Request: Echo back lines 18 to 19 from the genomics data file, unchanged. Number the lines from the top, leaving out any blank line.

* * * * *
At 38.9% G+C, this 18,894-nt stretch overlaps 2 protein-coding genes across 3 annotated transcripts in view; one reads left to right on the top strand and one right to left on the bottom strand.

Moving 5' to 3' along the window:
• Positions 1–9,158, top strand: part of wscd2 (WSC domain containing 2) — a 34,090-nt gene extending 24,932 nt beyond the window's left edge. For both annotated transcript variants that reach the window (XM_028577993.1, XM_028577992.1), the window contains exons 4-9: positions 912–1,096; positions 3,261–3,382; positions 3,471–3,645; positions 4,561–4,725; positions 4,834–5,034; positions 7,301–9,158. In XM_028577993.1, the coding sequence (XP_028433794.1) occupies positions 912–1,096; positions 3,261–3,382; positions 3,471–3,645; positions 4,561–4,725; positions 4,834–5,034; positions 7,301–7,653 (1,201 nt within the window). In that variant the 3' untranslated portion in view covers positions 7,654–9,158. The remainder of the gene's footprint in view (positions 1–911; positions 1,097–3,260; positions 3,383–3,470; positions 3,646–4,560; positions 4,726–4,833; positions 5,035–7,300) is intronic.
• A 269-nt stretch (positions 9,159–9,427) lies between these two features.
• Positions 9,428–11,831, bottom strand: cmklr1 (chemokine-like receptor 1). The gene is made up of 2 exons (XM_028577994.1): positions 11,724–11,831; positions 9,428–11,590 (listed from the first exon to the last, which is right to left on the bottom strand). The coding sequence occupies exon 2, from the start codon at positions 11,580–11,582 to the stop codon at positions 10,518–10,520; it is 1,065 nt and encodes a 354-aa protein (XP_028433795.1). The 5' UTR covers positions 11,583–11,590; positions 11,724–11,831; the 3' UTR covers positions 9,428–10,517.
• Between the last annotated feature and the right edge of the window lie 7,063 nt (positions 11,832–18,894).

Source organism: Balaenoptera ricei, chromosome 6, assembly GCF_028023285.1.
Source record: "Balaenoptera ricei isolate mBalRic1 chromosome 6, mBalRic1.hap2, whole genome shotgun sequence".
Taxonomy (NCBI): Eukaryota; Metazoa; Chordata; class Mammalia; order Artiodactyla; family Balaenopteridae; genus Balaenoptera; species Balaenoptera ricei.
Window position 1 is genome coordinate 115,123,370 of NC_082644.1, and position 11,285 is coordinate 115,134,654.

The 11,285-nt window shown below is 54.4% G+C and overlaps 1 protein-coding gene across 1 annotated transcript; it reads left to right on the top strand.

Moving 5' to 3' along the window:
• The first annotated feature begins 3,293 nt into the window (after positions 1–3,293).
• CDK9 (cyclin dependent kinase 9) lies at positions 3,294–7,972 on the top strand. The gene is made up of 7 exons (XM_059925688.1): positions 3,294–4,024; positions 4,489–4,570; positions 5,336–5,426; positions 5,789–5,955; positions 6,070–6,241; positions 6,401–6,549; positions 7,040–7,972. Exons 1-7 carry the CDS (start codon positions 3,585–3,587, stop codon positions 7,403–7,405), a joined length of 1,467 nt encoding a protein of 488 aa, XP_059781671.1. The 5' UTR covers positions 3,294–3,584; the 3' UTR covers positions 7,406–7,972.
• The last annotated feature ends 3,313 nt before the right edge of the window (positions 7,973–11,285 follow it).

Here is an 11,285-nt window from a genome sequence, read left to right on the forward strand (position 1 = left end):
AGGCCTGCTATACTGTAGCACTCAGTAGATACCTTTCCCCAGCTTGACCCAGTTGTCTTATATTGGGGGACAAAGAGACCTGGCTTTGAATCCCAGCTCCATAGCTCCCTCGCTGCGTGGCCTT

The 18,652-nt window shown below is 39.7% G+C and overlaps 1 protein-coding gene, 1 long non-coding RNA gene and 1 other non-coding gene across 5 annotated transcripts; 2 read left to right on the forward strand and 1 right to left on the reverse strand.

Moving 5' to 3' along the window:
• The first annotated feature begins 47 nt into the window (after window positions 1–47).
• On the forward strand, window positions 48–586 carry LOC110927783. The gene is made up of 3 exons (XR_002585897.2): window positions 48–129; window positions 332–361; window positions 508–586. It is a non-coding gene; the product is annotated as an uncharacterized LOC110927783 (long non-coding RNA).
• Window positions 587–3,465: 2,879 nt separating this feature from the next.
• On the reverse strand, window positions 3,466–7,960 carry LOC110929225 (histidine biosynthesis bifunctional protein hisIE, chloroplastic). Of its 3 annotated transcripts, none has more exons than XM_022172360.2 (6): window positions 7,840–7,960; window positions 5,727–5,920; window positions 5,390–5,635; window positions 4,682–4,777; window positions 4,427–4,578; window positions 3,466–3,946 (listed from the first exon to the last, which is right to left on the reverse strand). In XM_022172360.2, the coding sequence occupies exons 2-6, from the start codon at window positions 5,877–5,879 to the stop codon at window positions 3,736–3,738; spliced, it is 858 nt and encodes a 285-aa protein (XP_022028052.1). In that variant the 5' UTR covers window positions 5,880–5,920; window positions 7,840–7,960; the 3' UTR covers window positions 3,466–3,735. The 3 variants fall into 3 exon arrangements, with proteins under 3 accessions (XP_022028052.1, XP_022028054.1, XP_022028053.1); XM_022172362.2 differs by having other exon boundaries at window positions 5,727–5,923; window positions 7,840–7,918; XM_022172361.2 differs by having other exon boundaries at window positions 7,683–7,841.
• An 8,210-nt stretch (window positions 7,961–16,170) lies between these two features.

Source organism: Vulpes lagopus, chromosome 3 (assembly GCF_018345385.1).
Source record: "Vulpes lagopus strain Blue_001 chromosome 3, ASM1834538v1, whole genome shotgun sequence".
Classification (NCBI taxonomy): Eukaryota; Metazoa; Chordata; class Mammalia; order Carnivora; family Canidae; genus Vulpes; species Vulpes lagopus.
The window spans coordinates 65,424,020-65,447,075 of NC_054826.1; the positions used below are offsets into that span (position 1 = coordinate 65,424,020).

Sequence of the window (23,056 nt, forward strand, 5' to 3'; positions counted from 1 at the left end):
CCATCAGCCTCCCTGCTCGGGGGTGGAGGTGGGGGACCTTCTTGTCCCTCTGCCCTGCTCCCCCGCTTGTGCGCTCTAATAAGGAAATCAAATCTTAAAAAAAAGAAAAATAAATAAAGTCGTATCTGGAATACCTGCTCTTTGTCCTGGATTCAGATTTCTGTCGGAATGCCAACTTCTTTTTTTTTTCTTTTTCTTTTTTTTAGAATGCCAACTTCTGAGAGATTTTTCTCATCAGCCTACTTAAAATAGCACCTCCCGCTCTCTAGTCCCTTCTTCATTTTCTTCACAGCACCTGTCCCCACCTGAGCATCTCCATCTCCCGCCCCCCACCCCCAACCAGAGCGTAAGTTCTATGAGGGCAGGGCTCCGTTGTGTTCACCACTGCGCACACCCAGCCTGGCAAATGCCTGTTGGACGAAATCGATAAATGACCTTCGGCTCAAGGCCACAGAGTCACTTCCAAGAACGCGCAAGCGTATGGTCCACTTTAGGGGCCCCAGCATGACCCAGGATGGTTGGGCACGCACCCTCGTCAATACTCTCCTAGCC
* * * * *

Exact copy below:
The 18,652-nt window shown below is 39.7% G+C and overlaps 1 protein-coding gene, 1 long non-coding RNA gene and 1 other non-coding gene across 5 annotated transcripts; 2 read left to right on the forward strand and 1 right to left on the reverse strand.

Moving 5' to 3' along the window: